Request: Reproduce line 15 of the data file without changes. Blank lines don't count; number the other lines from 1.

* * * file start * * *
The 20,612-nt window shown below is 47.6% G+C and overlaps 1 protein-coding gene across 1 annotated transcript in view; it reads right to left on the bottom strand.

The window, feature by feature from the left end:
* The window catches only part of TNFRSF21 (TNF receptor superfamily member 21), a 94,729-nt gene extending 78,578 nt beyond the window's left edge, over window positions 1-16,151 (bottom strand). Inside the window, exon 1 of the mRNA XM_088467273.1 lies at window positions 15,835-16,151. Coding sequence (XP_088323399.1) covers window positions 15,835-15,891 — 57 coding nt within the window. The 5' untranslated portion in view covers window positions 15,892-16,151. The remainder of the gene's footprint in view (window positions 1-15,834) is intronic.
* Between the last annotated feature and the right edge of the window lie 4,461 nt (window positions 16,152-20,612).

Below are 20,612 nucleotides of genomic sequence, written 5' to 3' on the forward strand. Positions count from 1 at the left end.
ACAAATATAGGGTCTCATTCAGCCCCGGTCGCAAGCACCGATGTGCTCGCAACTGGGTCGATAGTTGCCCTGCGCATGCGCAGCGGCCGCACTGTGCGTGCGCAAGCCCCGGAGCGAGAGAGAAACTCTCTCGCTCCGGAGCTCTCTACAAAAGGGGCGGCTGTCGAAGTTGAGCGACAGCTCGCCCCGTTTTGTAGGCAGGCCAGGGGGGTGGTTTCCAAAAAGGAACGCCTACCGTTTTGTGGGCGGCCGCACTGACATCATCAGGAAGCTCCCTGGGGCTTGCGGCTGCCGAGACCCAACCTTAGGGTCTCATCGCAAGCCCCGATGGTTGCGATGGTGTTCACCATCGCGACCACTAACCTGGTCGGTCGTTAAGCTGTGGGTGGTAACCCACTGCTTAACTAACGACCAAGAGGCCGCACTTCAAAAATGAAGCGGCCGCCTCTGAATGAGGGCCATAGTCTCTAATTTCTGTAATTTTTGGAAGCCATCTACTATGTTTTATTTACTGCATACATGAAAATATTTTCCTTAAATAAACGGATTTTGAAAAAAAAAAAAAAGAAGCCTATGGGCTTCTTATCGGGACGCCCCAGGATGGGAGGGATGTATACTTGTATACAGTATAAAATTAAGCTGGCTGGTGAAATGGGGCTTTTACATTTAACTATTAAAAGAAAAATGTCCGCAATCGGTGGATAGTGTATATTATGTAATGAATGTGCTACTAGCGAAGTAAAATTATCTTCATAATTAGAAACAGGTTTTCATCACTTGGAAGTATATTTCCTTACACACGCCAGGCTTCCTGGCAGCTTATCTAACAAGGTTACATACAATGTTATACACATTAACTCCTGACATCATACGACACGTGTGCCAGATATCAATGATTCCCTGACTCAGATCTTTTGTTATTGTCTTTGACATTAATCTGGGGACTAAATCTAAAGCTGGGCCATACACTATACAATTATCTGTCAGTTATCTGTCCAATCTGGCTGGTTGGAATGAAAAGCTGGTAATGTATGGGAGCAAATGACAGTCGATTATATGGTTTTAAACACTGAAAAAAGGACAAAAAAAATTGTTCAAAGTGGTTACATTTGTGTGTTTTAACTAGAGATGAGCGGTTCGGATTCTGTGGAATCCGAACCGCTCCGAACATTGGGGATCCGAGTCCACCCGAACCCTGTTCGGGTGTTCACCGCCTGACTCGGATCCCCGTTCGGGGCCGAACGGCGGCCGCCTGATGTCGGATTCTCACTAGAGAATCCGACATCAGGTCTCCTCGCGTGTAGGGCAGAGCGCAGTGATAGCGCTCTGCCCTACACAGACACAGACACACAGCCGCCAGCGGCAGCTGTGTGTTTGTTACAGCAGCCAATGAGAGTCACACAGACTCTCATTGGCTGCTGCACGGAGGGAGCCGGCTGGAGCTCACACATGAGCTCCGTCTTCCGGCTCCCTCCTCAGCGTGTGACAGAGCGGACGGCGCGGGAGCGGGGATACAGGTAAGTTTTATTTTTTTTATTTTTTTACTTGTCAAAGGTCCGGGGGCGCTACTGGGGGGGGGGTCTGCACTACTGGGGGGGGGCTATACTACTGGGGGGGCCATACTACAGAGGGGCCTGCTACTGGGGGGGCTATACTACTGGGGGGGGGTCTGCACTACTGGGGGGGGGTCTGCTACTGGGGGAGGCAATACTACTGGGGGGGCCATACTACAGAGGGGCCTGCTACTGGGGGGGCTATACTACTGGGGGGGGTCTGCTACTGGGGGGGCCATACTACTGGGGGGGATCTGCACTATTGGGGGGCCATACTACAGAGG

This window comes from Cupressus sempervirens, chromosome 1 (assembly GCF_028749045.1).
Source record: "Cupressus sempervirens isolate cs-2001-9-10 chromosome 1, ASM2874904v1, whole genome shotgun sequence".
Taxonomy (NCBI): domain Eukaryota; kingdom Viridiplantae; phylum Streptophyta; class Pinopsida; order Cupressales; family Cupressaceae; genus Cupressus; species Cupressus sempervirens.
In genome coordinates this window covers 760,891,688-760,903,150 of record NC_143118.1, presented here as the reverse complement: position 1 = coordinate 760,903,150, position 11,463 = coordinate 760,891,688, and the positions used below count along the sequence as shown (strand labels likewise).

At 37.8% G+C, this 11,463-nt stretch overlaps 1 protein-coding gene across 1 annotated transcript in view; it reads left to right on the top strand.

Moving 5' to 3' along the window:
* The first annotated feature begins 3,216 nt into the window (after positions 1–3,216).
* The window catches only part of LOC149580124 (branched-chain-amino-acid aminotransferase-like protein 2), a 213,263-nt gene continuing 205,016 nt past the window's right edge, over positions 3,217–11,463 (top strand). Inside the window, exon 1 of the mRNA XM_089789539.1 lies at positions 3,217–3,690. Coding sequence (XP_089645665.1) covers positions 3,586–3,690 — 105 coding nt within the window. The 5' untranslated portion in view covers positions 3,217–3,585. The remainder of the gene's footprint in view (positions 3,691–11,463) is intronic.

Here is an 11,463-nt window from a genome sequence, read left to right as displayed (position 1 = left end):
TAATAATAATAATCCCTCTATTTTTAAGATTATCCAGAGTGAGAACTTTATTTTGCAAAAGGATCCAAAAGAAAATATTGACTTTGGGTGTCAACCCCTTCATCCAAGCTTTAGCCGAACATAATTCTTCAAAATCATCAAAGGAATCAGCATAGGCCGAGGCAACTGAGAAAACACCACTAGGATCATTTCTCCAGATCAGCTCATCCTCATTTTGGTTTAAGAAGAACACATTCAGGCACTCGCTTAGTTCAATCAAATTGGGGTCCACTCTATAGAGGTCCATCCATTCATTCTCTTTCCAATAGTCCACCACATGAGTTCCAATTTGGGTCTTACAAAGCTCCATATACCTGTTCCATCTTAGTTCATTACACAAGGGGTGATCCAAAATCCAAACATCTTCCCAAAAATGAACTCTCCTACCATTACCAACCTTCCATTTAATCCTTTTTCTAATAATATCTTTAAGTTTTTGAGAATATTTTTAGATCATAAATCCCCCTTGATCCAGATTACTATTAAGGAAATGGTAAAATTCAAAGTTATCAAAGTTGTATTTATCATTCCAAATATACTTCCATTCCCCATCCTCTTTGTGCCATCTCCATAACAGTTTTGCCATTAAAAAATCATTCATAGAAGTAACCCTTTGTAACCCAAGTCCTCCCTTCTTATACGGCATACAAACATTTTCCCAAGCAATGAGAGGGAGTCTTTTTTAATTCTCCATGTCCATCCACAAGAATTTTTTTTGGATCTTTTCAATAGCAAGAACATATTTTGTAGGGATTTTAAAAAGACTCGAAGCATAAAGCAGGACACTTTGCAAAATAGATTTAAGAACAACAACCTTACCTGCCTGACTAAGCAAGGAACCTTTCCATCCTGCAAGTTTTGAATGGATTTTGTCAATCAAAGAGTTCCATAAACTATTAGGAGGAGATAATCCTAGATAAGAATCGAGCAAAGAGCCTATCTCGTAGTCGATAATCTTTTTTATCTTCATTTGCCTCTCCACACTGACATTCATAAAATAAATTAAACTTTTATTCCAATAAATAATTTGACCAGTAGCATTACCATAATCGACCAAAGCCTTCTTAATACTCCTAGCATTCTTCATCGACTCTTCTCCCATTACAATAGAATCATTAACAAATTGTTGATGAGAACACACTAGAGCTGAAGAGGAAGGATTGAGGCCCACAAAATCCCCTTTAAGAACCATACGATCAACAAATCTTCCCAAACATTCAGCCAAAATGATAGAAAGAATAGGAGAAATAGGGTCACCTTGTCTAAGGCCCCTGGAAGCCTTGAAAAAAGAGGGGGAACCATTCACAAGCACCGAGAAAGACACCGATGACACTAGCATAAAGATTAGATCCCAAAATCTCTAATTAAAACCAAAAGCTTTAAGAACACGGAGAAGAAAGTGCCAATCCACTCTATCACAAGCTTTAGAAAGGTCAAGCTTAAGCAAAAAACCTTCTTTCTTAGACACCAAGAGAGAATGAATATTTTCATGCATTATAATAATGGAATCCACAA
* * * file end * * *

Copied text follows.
Here is an 11,463-nt window from a genome sequence, read left to right as displayed (position 1 = left end):